Sunday, October 14, 2012

Staying in School

"Most countries have only ten years of compulsory education. Compulsory education in the US varies from state to state, but the average requires anyone who is under 16 years of age to be either enrolled in a school or home-schooled. This means that on average, the US only has 10-11 (including kindergarten) years of compulsory education. The last two years in the US K-12 education already include courses in tertiary education. These are called advanced placement (AP) or international baccalaureate (IB) courses. Examples are calculus (up to multivariable) and AP chemistry. Students who take AP chemistry usually have already finished one year of basic chemistry and one year of advanced chemistry, so in sum, a student could have taken three years of chemistry while in high school. Some schools in the US can not offer these, and consequently, there is great heterogeneity among US schools."

Compulsory education requires responsibility from two sides: the learner and the provider. Requiring a given number of years of basic education without providing the resources is plain wrong. In addition, compulsory means a strong and determined implementation of a requirement. In the Philippines, kindergarten is now compulsory. Unfortunately, all that this means is that a student can not be enrolled in Grade 1 without completing kindergarten first. Compulsory education in the United States means someone goes to prison if a child fails to attend school. Of course, a government is only justified to take such action if the government provides all the necessary resources to attend school. When my son reached 5 years of age, I received a phone call from our school county board asking why my son has not attended the public school in our neighborhood during the first week of the school year. I had to inform the authorities that I had already enrolled my son in a Catholic school. This is what compulsory education seriously means.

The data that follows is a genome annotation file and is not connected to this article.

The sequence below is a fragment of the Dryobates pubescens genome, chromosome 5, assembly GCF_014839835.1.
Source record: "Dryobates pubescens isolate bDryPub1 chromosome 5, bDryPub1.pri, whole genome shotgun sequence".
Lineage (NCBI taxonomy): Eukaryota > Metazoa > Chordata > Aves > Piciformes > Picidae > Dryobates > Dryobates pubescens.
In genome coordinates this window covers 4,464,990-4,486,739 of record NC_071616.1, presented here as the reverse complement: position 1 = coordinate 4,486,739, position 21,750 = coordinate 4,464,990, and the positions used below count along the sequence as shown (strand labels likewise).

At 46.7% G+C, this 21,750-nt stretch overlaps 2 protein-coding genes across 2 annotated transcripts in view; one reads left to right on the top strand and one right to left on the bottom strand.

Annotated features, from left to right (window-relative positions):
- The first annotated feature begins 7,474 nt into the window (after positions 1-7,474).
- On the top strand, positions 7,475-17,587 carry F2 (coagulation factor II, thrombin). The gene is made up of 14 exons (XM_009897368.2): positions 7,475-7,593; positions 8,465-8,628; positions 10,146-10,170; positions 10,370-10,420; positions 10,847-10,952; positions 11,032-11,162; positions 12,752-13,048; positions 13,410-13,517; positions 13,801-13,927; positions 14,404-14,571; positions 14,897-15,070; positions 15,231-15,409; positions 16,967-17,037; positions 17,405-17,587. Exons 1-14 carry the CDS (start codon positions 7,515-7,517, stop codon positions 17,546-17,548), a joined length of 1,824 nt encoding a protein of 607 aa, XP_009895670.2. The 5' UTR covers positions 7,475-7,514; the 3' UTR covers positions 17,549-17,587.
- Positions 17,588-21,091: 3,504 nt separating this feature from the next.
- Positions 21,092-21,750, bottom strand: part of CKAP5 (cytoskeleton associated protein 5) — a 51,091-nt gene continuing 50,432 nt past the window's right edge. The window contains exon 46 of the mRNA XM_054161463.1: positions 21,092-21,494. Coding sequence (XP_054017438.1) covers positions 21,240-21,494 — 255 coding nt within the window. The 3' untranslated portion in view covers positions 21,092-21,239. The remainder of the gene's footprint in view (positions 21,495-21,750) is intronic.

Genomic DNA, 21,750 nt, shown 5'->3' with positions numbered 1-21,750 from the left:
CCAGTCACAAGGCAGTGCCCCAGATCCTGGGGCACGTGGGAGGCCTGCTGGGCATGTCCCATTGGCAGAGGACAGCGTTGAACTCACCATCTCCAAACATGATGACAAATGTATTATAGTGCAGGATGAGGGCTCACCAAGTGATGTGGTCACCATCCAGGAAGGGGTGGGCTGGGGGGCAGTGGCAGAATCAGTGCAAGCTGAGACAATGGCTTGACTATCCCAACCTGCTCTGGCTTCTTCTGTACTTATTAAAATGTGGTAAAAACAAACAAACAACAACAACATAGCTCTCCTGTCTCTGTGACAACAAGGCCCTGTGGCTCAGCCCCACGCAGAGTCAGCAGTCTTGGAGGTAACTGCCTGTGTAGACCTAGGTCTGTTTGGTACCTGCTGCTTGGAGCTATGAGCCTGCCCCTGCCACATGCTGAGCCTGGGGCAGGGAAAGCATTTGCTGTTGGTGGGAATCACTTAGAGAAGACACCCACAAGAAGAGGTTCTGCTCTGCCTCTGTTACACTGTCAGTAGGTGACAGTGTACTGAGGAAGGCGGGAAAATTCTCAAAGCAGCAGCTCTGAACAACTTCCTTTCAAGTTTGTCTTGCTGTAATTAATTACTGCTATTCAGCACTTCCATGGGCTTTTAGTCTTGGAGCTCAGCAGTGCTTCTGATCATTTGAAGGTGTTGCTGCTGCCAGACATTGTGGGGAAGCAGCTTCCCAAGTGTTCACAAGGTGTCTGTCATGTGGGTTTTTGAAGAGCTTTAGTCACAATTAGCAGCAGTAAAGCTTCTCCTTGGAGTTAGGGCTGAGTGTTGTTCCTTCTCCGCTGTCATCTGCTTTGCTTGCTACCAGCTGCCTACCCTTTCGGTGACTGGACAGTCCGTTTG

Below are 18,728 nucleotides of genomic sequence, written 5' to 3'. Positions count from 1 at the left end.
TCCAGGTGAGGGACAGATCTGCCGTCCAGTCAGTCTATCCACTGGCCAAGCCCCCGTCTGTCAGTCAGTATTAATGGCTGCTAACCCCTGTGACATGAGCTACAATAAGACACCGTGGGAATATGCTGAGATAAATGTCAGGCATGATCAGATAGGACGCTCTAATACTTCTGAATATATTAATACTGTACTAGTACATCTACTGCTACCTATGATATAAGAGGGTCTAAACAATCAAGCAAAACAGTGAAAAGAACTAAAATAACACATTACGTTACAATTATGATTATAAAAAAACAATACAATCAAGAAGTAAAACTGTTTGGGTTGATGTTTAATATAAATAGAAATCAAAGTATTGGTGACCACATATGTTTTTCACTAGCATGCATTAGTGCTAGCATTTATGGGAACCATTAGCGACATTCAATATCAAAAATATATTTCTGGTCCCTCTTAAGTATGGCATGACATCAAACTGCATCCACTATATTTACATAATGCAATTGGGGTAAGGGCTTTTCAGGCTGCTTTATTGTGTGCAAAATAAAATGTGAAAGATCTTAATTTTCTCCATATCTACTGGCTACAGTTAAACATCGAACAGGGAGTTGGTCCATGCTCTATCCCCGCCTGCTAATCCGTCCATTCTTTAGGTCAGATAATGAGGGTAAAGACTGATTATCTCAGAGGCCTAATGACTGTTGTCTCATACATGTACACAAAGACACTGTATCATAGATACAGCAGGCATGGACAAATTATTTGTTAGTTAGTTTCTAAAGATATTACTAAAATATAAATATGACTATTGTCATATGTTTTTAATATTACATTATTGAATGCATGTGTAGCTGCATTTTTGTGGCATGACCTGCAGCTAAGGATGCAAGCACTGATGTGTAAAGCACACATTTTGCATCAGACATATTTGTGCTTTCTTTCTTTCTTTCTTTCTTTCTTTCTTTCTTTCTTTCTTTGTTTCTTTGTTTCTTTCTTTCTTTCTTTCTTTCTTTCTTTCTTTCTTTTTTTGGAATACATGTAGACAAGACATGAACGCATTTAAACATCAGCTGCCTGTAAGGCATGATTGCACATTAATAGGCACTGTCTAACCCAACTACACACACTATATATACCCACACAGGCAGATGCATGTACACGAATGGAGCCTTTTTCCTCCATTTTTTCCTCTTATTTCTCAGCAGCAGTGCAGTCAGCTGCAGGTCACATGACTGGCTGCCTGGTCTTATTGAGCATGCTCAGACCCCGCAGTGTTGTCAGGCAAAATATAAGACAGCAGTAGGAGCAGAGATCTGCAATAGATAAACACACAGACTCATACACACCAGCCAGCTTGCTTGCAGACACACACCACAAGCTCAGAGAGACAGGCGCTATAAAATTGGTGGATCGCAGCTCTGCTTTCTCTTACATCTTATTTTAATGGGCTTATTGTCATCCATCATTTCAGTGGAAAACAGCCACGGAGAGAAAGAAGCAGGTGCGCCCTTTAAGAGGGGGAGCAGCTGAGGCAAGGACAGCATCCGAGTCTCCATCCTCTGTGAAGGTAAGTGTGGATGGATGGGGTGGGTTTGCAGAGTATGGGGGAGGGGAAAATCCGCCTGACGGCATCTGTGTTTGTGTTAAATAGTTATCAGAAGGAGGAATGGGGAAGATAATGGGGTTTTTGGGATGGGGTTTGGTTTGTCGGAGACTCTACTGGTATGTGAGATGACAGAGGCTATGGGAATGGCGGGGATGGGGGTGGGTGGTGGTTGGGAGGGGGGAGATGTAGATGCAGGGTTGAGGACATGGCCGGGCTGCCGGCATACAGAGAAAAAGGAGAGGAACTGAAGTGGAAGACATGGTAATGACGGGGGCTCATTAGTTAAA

In the past few weeks, the Hamilton project at the Brookings Institution hosted the following forum: Back to School: Promoting Attainment and Achievement in K-12 Education. One of the papers presented in this forum is from graduate student Derek Messacar and associate professor Philip Oreopoulos from the University of Toronto: